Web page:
CONCLUSION

It is easier to design for a given NOx or CO level in a new boiler or HRSG than in an older one, because we can design around the various options and size the boiler or HRSG accordingly. Modifying an existing boiler or HRSG to meet new emission levels presents more challenges. For example, the existing boiler furnace dimensions may not be adequate if a low-NOx burner is retrofitted, owing to possible flame impingement concerns. The existing fan may not be able to handle the increase in pressure drop if FGR is used. If an air heater is used it must be replaced by an economizer. If a catalyst is required, an existing HRSG may have to operate in a gas temperature regime that may not be optimum for it unless the heating surfaces are split. A different catalyst material capable of operation at the gas temperature window available between the evaporator and economizer or capable of operating ahead of the evaporator may have to be used. If there are space limitations, the designer may even have to reduce the boiler capacity. Steam injection in the burner may be examined.

It is possible to improve the emissions of existing boilers through options such as replacing the refractory-lined boilers with water-cooled furnaces, using membrane walls where possible to minimize flue gas bypassing between the furnace and convection bank, and using a low-NOx burner. With HRSGs, if steam injection is introduced to minimize NOx, the effects of gas flow and temperature have to be reviewed because they may affect the HRSG performance. In a new boiler or HRSG project, there are fewer constraints.

There are several ways to control NOx and CO in packaged boilers and HRSGs, some of which affect the quantity of flue gases flowing through the boiler, thus affecting the temperature profile, efficiency, and gas pressure drop. Catalysts require a specific gas temperature window for efficient operation, which is achieved by modifying the boiler or HRSG design as discussed above. These factors must be evaluated on a case-by-case basis, because no two boilers are identical. In the case of gas turbine HRSGs, optimum locations must be found for the SCR and the CO catalyst by considering the various loads and gas temperature profiles. The cost of meeting the emission limits is quite large, because boiler and HRSG designs have to be modified to incorporate catalysts, dampers, and low-NOx burners. Operating costs are also increased due to the higher gas pressure drop across the heating surfaces and ducts. The fan may have to be replaced.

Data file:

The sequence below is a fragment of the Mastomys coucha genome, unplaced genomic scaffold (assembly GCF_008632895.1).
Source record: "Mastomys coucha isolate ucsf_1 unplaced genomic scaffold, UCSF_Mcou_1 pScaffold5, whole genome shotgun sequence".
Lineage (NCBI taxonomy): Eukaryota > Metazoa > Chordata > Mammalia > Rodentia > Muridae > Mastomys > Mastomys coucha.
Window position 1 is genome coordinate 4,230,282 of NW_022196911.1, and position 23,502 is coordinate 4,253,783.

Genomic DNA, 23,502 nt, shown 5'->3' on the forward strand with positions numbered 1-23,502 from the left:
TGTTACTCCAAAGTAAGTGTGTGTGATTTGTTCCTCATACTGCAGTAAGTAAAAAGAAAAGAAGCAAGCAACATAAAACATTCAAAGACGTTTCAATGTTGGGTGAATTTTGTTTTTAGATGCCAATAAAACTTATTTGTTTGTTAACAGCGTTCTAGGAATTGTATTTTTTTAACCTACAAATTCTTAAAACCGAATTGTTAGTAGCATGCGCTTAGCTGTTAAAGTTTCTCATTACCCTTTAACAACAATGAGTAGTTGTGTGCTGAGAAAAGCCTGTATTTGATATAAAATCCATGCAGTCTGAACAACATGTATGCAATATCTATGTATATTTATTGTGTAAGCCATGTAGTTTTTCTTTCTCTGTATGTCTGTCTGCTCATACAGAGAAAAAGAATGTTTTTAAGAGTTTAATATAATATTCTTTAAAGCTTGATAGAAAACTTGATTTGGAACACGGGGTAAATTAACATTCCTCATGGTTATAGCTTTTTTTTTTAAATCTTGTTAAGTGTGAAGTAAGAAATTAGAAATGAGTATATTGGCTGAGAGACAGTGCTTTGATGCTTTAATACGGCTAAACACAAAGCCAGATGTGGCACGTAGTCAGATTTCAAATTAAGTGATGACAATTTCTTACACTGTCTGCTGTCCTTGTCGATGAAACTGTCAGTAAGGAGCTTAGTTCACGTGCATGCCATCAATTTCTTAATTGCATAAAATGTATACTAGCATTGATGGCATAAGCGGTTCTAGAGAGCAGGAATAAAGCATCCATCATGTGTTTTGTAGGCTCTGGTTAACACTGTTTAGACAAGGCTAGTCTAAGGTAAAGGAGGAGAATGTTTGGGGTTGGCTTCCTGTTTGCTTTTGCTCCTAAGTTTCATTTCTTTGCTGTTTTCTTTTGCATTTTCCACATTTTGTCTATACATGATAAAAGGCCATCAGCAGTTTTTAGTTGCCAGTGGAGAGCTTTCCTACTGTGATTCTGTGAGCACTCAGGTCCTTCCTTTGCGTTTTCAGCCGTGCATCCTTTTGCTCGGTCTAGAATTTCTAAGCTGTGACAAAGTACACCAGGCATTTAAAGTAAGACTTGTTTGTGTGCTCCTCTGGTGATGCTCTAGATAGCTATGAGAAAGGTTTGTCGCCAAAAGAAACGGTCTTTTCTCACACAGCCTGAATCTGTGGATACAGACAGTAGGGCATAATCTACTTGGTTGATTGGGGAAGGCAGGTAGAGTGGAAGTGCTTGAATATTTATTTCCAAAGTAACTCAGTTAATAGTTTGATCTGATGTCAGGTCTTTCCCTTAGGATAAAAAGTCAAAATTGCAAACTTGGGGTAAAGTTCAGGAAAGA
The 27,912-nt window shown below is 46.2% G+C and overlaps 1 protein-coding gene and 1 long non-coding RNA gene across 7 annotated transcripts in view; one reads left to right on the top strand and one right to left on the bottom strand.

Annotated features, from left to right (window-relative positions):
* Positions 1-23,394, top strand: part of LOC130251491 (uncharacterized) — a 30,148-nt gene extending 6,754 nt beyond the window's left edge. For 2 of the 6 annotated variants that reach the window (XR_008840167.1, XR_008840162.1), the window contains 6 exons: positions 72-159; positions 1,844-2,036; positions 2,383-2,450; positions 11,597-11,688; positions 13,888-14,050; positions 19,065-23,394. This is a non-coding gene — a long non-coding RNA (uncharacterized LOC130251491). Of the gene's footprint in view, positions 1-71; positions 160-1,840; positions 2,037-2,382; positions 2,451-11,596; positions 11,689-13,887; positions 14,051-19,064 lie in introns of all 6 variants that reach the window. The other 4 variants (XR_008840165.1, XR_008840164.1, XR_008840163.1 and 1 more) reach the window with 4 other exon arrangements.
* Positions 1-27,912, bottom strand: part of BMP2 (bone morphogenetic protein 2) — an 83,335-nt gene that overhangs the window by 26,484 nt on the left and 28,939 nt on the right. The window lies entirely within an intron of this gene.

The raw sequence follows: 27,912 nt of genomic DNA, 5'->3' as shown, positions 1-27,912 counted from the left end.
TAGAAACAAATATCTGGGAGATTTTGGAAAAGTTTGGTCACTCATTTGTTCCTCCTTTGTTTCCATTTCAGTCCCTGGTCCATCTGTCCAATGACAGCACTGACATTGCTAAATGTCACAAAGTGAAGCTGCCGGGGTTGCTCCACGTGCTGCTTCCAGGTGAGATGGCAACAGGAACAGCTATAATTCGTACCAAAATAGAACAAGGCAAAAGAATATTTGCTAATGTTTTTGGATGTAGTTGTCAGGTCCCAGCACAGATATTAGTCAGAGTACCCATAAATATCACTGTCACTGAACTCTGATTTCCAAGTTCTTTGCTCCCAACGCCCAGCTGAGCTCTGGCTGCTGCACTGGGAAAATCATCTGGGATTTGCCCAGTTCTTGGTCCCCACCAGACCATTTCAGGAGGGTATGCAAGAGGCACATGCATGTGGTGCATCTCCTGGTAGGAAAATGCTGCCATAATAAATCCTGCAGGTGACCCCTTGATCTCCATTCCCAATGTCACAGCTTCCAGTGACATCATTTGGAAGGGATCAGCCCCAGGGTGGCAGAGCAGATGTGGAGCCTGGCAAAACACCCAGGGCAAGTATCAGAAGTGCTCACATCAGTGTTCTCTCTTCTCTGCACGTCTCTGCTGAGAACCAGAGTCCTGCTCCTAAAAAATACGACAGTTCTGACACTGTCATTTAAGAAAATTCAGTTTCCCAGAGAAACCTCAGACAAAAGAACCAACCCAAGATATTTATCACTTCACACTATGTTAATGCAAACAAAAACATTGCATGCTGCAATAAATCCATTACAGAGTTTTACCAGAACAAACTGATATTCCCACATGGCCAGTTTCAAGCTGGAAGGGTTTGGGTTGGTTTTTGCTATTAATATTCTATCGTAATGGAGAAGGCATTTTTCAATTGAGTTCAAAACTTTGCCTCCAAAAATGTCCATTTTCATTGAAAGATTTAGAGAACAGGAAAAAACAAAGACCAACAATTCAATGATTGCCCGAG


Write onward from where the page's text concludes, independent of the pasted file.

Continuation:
Table 4.4 Typical Allowable Emission Rates for a Combined Cycle Project in California

Allowable emission rate

Unit

Pollutant

Lb/h

Lb/MM Btu or pmvd

CTG/HRSG with duct firing

PM

28.2

0.012

SOx

5.7

0.0023

NOx

28.6

3 ppmvd at 15% O2

VOCs

35.2

0.015

CO

98.5

20 ppmvd at 15% O

Formaldehyde

5.0

0.002

Auxiliary boiler

PM

0.19

0.005

SOx

0.09

0.0024

NOx

3.5

0.092

VOCs

0.49

0.013

CO

2.1

0.055

New plants evaluate the best available control technology (BACT) for emissions on the basis of cost and environmental conditions. The cost per ton of pollutant removed is estimated, and the best technology to achieve this within the maximum cost allowable is chosen. Emission limits vary depending on location. Typical limits for a combined cycle plant in California that were both gas turbines and auxiliary boilers are listed in Table 4.4.

As the technology improves, it is hoped that the cost of emission control will also be reduced. For example, research work is going on to lower NOx and CO to single-digit percentages in gas-fired burners by using internal recirculation of partial combustion products without the use of flue gas recirculation and while using low excess air. This will lower operating costs and also improve the boiler efficiency.

Posted in Industrial Boilers and Heat Recovery Steam


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